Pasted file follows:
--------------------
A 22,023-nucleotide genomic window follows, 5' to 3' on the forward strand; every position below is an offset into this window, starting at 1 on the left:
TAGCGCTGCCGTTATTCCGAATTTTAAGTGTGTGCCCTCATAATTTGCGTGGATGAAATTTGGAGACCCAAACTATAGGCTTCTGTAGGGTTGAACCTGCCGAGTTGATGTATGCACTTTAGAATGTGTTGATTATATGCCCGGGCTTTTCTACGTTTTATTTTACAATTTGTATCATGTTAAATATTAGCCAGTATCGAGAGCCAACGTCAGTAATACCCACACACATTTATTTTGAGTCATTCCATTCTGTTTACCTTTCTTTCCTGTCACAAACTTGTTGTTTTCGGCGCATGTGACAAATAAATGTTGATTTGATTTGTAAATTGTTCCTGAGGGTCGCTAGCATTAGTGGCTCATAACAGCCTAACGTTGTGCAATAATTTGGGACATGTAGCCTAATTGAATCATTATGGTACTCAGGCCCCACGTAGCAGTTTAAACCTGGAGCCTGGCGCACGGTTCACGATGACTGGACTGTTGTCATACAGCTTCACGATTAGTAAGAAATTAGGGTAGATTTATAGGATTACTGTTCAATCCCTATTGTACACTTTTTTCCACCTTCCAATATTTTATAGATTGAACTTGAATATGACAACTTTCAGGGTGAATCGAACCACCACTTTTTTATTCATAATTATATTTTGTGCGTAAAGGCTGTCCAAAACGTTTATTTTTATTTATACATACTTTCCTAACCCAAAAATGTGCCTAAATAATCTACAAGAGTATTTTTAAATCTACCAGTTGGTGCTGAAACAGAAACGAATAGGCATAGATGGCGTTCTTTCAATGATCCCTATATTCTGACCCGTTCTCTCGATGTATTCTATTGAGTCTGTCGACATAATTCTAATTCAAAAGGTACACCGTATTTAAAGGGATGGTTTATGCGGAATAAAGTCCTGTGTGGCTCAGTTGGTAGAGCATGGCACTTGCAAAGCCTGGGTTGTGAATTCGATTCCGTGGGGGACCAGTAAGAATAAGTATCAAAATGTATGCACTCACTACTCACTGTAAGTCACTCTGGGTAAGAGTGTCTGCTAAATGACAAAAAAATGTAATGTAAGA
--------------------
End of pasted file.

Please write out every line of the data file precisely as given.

A 22,023-nucleotide genomic window follows, 5' to 3' on the forward strand; every position below is an offset into this window, starting at 1 on the left:
TAGCGCTGCCGTTATTCCGAATTTTAAGTGTGTGCCCTCATAATTTGCGTGGATGAAATTTGGAGACCCAAACTATAGGCTTCTGTAGGGTTGAACCTGCCGAGTTGATGTATGCACTTTAGAATGTGTTGATTATATGCCCGGGCTTTTCTACGTTTTATTTTACAATTTGTATCATGTTAAATATTAGCCAGTATCGAGAGCCAACGTCAGTAATACCCACACACATTTATTTTGAGTCATTCCATTCTGTTTACCTTTCTTTCCTGTCACAAACTTGTTGTTTTCGGCGCATGTGACAAATAAATGTTGATTTGATTTGTAAATTGTTCCTGAGGGTCGCTAGCATTAGTGGCTCATAACAGCCTAACGTTGTGCAATAATTTGGGACATGTAGCCTAATTGAATCATTATGGTACTCAGGCCCCACGTAGCAGTTTAAACCTGGAGCCTGGCGCACGGTTCACGATGACTGGACTGTTGTCATACAGCTTCACGATTAGTAAGAAATTAGGGTAGATTTATAGGATTACTGTTCAATCCCTATTGTACACTTTTTTCCACCTTCCAATATTTTATAGATTGAACTTGAATATGACAACTTTCAGGGTGAATCGAACCACCACTTTTTTATTCATAATTATATTTTGTGCGTAAAGGCTGTCCAAAACGTTTATTTTTATTTATACATACTTTCCTAACCCAAAAATGTGCCTAAATAATCTACAAGAGTATTTTTAAATCTACCAGTTGGTGCTGAAACAGAAACGAATAGGCATAGATGGCGTTCTTTCAATGATCCCTATATTCTGACCCGTTCTCTCGATGTATTCTATTGAGTCTGTCGACATAATTCTAATTCAAAAGGTACACCGTATTTAAAGGGATGGTTTATGCGGAATAAAGTCCTGTGTGGCTCAGTTGGTAGAGCATGGCACTTGCAAAGCCTGGGTTGTGAATTCGATTCCGTGGGGGACCAGTAAGAATAAGTATCAAAATGTATGCACTCACTACTCACTGTAAGTCACTCTGGGTAAGAGTGTCTGCTAAATGACAAAAAAATGTAATGTAAGA